If you talk to a member of SETI, he'll probably tell you the closest we've ever got to finding scientific evidence of Extraterrestrial intelligence was in 1977, professor Jerry Ehman at Ohio State University detected a peculiarly-strong signal from deep space using the Big Ear radio telescope. This is the famous Wow! signal, which was cemented in popular culture thanks to a brief mention during the start of The X-Files' second season.
But now Antonio Paris, professor of astronomy at St Petersburg College in Florid, wants to burst our galactic bubble. His explanation for the Wow signal? The passing of one or two comets.
He points the finger at two suspects, called 266P/Christensen and P/2008 Y2 (Gibbs). “I came across the idea when I was in my car driving and wondered if a planetary body, moving fast enough, could be the source,” he says.
Paris theorizes that the large quantity of hydrogen released by the comets as they were passing right in front of the Big Ear, could have generated the strong signal which caused the excitement of Ehman and spurred almost 40 years of speculation among SETI scientists.
Other astronomers are skeptical that cometary hydrogen could create a signal that 'bright' in the radio frequency of the electromagnetic spectrum --because if they did, radio telescopes would be picking them up all the time. But the strength in Paris' hypothesis is that it can be tested: All we have to do is wait for those comets when they return to our solar neighborhood, and listen closely:
To test his idea, Paris proposes looking at the same region of space when the comets are back. Comet 266P/Christensen will transit the region first, on 25 January 2017, then P/2008 Y2 (Gibbs), on 7 January 2018. An analysis of the hydrogen signal of the comets should reveal if he is correct.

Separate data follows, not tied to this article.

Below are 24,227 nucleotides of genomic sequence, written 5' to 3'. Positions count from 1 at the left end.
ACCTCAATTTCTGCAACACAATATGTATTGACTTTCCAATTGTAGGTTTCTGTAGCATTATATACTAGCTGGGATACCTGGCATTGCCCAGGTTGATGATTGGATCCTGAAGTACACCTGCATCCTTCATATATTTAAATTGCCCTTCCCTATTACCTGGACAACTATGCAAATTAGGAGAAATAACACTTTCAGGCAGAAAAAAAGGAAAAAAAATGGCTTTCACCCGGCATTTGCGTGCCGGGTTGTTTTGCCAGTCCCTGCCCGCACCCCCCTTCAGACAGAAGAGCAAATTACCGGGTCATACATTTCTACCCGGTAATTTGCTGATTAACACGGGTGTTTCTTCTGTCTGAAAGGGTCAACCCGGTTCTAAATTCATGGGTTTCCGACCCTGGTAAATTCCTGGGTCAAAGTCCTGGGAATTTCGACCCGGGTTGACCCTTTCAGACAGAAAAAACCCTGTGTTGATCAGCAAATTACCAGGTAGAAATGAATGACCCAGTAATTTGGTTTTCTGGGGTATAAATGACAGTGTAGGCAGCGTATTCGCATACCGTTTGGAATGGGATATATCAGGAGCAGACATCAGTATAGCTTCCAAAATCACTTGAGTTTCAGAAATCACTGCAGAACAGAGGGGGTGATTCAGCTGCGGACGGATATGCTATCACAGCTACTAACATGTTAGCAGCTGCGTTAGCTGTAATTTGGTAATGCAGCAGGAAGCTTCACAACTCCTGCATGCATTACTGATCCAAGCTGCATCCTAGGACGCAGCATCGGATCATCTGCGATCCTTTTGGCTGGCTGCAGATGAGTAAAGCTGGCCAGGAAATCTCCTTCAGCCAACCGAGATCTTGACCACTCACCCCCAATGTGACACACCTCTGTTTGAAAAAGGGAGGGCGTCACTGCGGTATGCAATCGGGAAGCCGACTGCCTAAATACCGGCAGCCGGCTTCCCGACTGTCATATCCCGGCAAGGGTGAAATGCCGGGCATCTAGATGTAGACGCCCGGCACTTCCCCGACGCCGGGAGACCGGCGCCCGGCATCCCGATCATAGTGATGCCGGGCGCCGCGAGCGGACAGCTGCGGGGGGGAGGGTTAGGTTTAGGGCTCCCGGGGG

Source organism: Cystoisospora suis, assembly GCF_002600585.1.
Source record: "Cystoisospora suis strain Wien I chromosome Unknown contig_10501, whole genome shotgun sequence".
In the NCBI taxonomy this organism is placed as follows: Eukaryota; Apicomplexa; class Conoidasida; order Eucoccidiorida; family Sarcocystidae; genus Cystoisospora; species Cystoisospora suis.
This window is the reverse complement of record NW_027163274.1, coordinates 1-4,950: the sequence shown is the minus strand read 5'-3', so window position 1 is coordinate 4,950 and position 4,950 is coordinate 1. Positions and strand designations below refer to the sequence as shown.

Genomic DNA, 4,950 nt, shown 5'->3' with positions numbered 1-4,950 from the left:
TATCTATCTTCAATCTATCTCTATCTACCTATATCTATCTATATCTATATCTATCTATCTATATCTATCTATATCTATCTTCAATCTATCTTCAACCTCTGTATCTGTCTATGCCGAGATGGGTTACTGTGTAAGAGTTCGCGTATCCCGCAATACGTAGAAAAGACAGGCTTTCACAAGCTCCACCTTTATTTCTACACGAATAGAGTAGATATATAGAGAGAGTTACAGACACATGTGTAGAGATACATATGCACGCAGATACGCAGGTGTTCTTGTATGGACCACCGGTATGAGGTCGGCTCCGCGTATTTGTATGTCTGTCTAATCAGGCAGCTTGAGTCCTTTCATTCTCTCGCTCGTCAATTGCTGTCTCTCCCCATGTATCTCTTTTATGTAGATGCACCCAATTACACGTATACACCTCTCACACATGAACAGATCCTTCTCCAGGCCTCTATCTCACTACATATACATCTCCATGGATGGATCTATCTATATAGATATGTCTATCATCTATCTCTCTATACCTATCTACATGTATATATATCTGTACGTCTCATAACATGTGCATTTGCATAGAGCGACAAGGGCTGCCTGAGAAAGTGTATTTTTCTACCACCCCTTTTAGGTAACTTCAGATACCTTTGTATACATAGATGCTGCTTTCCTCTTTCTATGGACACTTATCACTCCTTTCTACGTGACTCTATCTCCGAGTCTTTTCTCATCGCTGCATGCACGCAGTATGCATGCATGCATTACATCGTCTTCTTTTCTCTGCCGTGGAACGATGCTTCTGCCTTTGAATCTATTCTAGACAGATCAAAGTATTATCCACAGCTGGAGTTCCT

If Paris is correct, then that gives yet another blow to the SETI methodology for searching intelligent life we can Skype to. Then again, if you're reading this then chances are you're already of the opinion that SETI is a pointless endeavor, because the aliens are ALREADY visiting us --or that instead of Skype they rely on PSI abilities to chat with self-proclaimed Contactees.
Here is important to point out how Antonio Paris, unlike most of his colleagues, is not hostile to the UFO phenomenon. In fact, he's the director and founder of the Aerial Phenomena Investigation Team, intended to investigate UAPs through the lens of Science. He's been on many podcasts and radio shows, and here you can listen to an interview conducted by Open Minds' editor Alejandro Rojas.
Should we mourn the Wow! signal's possible unexciting explanation? Certainly not, IMO. After all, as the late Terence McKenna used to say, "to search expectantly for a radio signal from an extraterrestrial source is probably as culture-bound a presumption as to search the galaxy for a good Italian restaurant."